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Autism: Functional disability:

Updated: Jul 26, 2021

It is not straightforward

Despite differences in approaches to define ‘intelligence’, most experts agree that intelligence is the capacity to learn, think logically about abstract concepts and the ability to adapt to the cultural environment.

Functional and intellectual disability

Donna Williams (1996) distinguishes between functional and intellectual disability. The first one is to do with how a person functions in the world based on the capacity to act on the information in the context it happens. The second is about the capacity to accumulate knowledge. A person can have no or little intellectual problems because of his/her unimpaired capacity to accumulate information and still have difficulties to access or act on this knowledge caused by information-processing problems.

Research studies examining the gap between intelligence and adaptive functioning (i.e., the age-appropriate skills necessary for independent living) in autistic individuals who do not have an intellectual disability, confirm Donna’s explanations. Research demonstrates that even though many autistic children, adolescents and adults without an intellectual disability have the intellectual capacity to excel in mainstream educational and vocational settings, they have adaptive functioning difficulties (relative to their intellectual ability) that may serve as an obstacle to independence (see, e.g., Matthews et al. 2021).

In my book Theory of Mind and the Triad of Perspectives on Autism and AS I wondered whether a disability is a cultural phenomenon and whether so-called low-functioning autistic individuals can live independently. These questions were triggered by stories of ‘historical diagnosis’, such as, for example, the case study (based on clinical and non-clinical descriptions) of

Victor, ‘the wild boy of Aveyron’.

Thanks to the detailed accounts of Jean Marc Gaspar Itard, we learn the fascinating history of a boy who was found in a forest in France. The boy was first seen in 1797 in the woods near Lacaune. The villagers caught him twice in 1797 and 1798, but the boy managed to escape. He was captured again in early 1800, and this time was held.

The boy (thought to be 12 years old) was examined and labelled as ‘idiot’/ ‘imbecile’. Itard, a young physician at the time, took on the challenge of studying Victor’s condition and rehabilitating him. Based on Itard’s reports on the boy’s descriptions and reactions to intervention and other papers written about him, it has been suggested that Victor might have had autism (Frith 2003; Lane 1977). As Victor never acquired speech (just a few words to ask for food), and maintained his autistic behaviour that could not be much improved despite systematic education, he would have been described today as ‘’low-functioning’. The question is, how could a ‘low-functioning’ autistic boy survive alone for at least two years in the wild and could not live independently in a society, among people? Did social rules, conventions, lack of language disable him? Just a thought.

Recently, I’ve found a possible (and very interesting) explanation of Victor’s story. It comes from Donna Williams’ book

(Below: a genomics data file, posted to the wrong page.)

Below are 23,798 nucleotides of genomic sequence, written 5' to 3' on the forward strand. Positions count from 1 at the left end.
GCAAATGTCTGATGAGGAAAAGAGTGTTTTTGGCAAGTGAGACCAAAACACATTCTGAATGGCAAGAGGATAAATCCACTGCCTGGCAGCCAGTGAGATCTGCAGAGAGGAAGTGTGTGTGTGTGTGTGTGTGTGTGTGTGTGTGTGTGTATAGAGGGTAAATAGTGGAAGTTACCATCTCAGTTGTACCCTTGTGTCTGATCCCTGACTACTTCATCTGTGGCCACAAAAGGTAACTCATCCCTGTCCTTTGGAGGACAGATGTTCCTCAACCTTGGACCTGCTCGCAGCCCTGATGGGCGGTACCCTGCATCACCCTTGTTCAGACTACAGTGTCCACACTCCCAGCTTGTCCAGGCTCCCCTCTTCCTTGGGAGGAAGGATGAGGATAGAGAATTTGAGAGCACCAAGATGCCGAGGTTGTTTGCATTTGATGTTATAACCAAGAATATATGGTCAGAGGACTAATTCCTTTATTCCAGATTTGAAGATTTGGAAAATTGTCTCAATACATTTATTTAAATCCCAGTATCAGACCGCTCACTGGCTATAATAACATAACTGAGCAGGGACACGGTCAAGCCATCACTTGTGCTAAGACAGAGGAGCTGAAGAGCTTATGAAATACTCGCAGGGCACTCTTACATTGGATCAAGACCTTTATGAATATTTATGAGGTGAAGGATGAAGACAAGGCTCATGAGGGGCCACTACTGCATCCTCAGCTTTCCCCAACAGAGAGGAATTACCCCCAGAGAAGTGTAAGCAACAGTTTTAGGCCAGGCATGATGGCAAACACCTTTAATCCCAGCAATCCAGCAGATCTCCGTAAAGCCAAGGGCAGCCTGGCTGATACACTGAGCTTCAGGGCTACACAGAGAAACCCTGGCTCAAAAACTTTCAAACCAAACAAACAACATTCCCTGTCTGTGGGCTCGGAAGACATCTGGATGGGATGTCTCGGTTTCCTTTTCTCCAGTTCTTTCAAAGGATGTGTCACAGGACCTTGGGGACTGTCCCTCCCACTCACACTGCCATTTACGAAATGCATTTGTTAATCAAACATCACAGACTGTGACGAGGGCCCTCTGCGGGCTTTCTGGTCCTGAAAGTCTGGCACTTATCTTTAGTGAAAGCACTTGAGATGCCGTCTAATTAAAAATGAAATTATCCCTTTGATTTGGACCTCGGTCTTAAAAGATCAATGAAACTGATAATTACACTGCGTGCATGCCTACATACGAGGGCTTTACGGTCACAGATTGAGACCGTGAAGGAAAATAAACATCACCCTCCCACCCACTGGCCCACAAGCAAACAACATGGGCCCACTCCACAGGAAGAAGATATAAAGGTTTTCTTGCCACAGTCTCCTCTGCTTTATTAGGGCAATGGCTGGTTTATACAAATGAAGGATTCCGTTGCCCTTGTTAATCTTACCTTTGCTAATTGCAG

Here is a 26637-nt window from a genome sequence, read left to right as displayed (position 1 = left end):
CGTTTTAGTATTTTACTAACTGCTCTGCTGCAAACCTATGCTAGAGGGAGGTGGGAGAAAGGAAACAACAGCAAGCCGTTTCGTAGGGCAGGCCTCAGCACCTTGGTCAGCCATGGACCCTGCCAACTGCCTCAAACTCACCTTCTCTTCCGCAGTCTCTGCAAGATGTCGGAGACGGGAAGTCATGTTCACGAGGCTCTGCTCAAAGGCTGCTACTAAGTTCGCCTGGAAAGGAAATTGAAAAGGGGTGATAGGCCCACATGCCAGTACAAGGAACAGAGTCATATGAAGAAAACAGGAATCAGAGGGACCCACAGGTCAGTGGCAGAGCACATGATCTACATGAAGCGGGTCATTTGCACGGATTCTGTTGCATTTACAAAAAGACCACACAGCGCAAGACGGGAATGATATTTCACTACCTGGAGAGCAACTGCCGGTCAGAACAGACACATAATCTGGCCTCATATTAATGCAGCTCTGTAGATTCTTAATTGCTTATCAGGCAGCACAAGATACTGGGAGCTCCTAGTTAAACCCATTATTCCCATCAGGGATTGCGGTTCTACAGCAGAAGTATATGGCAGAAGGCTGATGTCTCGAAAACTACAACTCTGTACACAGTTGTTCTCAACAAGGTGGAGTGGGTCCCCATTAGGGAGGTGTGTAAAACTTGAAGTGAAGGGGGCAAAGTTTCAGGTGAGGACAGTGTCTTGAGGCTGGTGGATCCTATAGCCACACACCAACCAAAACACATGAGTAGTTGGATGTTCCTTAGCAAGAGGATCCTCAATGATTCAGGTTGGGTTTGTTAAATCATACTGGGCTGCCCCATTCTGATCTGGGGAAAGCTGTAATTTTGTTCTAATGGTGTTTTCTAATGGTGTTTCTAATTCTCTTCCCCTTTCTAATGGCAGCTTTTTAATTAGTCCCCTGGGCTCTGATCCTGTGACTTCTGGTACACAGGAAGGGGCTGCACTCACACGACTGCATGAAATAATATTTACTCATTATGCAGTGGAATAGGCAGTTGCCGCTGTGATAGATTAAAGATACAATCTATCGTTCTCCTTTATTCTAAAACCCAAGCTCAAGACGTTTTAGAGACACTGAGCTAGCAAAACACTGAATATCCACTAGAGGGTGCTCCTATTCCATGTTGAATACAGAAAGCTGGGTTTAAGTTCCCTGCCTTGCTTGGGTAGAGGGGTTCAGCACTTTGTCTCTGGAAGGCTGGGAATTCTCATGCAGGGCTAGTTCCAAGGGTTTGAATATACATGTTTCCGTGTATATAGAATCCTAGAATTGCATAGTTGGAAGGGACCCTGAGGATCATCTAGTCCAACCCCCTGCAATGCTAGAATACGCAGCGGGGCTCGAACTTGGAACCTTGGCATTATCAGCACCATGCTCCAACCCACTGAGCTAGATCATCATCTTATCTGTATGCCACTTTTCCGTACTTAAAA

Donna writes about Zen (a form of Buddhism) in which it is realised that attachments are futile because all we become attached to is impermanent. The goal of Zen, (as Donna understands it) “is to let go all attachments, to body, to mind, to emotions, to belongings and materialism, to our place within hierarchy, to others.” Some (who don’t follow Zen Buddhism) may find it bizarre, pointless, a ‘giving up of life’, but to those who achieve “this state, it is not experience of giving up on life but of being born to a true experience of life without the illusion of attachment. Far from being seen as a defeat or a loss, their achievement of such a Zen state of non-achievement is seen as a place of stillness, peace and clarity.”

“Those for whom such a Zen state comes so naturally would be distressed and confused by society which seeks to have them embrace a very non-Zen reality. This non-Zen reality would be one in which they fully develop the intense and obvious attachments so desired by eager parents and professionals seeking to demonstrate their child’s advancement toward a state of ‘higher functioning’.”

Over the years, Donna heard from many people who had been fascinated by the way some ‘severely affected’ autistic individuals who appeared to have achieved this state.

“If it is true that some [autistic individuals] would feel at peace living wildly, naturally, with only the most basic needs, finding entertainments in the simplest of transient experiences and discarding them in the next instant with the impermanence they really have, then have we any facility for such people truly to experience this peace? In western society, if not worldwide, have we not erased all possibility of such a haven for these people? …

Parents have a choice which reality they want to help their [autistic] children towards. But the fact is that in most modern societies, cave-man reality isn’t an option. Many [autistic people] wouldn’t be prepared to survive on those terms, and creating a Zen Buddhist style retreat for natural ‘Buddhas’ within our common urban jungles is generally out of the financial reach of most families and unlikely to be considered for government funding.”

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